The other important passage is Ephesians 6:4.
Fathers, do not provoke your children to anger, but bring them up in the discipline and instruction of the Lord.
Fathers (and mothers) have the primary responsibility to model and to teach godly faith and behavior to their children. The Greek word for “discipline” has the idea of training by discipline and correction, for the expressed purpose of learning obedience in the ways of the Lord. The word is used eight times in Hebrews 12:5–11, as it describes how the Lord trains us. This method of training includes love as the motivation; it uses rebuking, correcting, and hardships as some of its methods; and it is all done for the purpose of growing in God’s holiness, that we might obey God in faith. The Greek word for “instruction” literally means “to put into the mind,” and this translates into God charging parents to impress God’s Word into their children through a comprehensive strategy of verbal instruction in the Scriptures, so that their memory banks and thought patterns are infused and implanted with how God thinks. So again, we must ask ourselves: “What is the best way to carry out Eph. 6:4 today? How can parents get the maximum amount of God’s words and God’s ways into their children’s minds and hearts? What is the best setting for creating the kind of loving discipline and nurturing instruction for our children which God uses with us? And if parents delegate any part of this responsibility, which kind of teachers and what type of educational setting would best accomplish this duty?” These are the kinds of questions parents must ask—and answer—before deciding where to send their sons and daughters to school. Consider the words of J. Gresham Machen, the founder of Westminster Theological Seminary: “A Christian boy or girl can learn mathematics, for example, from a teacher who is not a Christian; and truth is truth however learned. But while truth is truth however learned, the bearings of truth, the meaning of truth, the purpose of truth, even in the sphere of mathematics, seem entirely different to the Christian from that which they seem to the non-Christian; and that is why a truly Christian education is possible only when Christian convictions underlie not a part, but all of the curriculum of the school. True learning and true piety go hand in hand, and Christianity embraces the whole of life—those are great central convictions that underlie the Christian School.”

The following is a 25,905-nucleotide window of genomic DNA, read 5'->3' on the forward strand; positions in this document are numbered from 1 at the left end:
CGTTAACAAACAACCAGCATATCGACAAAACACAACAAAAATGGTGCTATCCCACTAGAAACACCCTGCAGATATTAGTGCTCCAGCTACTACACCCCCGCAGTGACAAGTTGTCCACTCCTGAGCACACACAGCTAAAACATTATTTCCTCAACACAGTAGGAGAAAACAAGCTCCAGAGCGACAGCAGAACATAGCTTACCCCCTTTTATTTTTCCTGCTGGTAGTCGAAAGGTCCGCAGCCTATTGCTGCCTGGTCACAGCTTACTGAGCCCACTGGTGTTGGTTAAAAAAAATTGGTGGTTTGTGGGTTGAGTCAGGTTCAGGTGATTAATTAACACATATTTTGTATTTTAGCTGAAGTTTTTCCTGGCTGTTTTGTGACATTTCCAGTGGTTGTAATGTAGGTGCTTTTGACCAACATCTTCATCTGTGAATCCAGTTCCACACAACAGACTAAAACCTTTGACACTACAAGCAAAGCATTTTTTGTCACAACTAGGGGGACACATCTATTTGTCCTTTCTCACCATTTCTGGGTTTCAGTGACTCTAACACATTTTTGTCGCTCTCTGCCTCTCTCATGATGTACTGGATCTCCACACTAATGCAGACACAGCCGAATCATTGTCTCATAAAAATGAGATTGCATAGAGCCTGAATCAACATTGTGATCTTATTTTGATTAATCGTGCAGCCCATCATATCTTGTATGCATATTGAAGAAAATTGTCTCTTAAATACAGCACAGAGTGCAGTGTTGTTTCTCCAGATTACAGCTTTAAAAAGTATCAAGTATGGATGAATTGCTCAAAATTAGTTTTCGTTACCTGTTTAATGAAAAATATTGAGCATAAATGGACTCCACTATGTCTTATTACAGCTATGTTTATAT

As the head of school and the board president, we would like to hear from you and engage with you on this crucial topic. We will be providing further thoughts in upcoming Signet issues, and on Phil-Mont’s website.